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BILL RADKE: News Corporation and Time Warner Cable . . . they’re still duking it out today. News Corp., of course, owns the Fox Network and other channels. And it’s trying to charge Time Warner more money
to carry its signals. It’s not just those two battling over subscription fees, either.
Marketplace’s Amy Scott reports the whole television business is changing, and everyone wants to set the rules.
AMY SCOTT: This was on channel 5 in Manhattan this afternoon:
TV BROADCAST: Another crazy day…. Which means another TMZ live!
Unremarkable, except that Fox had threatened to pull shows like TMZ from Time Warner Cable today. Instead, the two sides agreed to keep talking after their contract expired at midnight.
Paul Gallant is an analyst with Concept Capital. He says as advertising revenue dries up, broadcasters like Fox are looking to cable fees.
Paul Gallant: The model of advertising-supported local TV is getting really challenged in the marketplace. And so TV stations are saying, “Look, what we need is a second revenue stream besides advertising.”
It’s not just Fox and Time Warner digging in their heels. Cablevision said today it will no longer carry the Food Network and HGTV in the New York area. That, after their owner Scripps Networks demanded higher fees.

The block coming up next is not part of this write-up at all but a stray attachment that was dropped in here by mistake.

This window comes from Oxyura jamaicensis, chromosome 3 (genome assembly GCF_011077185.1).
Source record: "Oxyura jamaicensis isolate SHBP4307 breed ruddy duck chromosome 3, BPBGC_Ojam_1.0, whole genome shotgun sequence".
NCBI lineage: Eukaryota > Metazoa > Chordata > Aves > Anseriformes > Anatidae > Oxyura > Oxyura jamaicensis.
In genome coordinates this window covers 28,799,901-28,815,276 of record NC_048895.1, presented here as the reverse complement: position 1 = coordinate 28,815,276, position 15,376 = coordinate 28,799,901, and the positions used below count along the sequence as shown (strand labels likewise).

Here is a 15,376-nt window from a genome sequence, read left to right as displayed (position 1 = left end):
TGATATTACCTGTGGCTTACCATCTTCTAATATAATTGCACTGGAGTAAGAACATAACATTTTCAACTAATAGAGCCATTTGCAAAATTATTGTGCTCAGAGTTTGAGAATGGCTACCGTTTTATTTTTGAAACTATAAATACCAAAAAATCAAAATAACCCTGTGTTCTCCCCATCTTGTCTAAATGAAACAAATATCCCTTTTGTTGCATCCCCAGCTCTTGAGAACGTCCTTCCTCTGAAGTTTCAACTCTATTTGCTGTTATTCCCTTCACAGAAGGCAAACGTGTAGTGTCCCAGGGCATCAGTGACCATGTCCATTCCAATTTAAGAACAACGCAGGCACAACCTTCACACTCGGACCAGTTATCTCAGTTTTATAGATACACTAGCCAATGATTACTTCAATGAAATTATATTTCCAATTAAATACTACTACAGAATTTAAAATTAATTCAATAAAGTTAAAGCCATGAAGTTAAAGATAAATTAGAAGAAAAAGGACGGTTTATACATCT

Robert Thompson is a professor of television and popular culture at Syracuse University. He says the usual year-end contract disputes have taken on new urgency as the television business model changes.
Robert Thompson: I think it’s the same reason we saw the intensity of the last writers’ strike. Everybody wants to make sure as this equation gets redefined, that they are in a beneficial position with that new equation.
Thompson says it’s viewers who’ll lose out. When the dust finally settles, he says, it’s almost a given they’ll pay more for television.
In New York, I’m Amy Scott for Marketplace.